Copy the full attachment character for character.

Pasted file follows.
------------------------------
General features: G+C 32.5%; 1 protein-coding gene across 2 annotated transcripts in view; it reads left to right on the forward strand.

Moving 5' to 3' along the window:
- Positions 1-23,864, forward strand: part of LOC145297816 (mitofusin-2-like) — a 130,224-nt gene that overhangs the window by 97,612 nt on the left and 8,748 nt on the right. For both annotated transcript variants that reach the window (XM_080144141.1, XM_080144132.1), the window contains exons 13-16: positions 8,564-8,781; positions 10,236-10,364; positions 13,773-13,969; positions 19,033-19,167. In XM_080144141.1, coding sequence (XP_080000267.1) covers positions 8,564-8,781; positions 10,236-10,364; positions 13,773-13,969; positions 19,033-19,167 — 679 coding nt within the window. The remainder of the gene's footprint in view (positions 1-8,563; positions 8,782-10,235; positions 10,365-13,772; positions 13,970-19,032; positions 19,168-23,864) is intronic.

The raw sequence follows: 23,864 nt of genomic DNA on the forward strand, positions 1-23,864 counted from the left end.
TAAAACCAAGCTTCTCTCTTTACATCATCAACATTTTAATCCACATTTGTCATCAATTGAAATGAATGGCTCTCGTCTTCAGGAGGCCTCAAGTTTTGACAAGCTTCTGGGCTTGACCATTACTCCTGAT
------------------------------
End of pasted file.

General features: G+C 32.5%; 1 protein-coding gene across 2 annotated transcripts in view; it reads left to right on the forward strand.

Moving 5' to 3' along the window:
- Positions 1-23,864, forward strand: part of LOC145297816 (mitofusin-2-like) — a 130,224-nt gene that overhangs the window by 97,612 nt on the left and 8,748 nt on the right. For both annotated transcript variants that reach the window (XM_080144141.1, XM_080144132.1), the window contains exons 13-16: positions 8,564-8,781; positions 10,236-10,364; positions 13,773-13,969; positions 19,033-19,167. In XM_080144141.1, coding sequence (XP_080000267.1) covers positions 8,564-8,781; positions 10,236-10,364; positions 13,773-13,969; positions 19,033-19,167 — 679 coding nt within the window. The remainder of the gene's footprint in view (positions 1-8,563; positions 8,782-10,235; positions 10,365-13,772; positions 13,970-19,032; positions 19,168-23,864) is intronic.

The raw sequence follows: 23,864 nt of genomic DNA on the forward strand, positions 1-23,864 counted from the left end.
TAAAACCAAGCTTCTCTCTTTACATCATCAACATTTTAATCCACATTTGTCATCAATTGAAATGAATGGCTCTCGTCTTCAGGAGGCCTCAAGTTTTGACAAGCTTCTGGGCTTGACCATTACTCCTGAT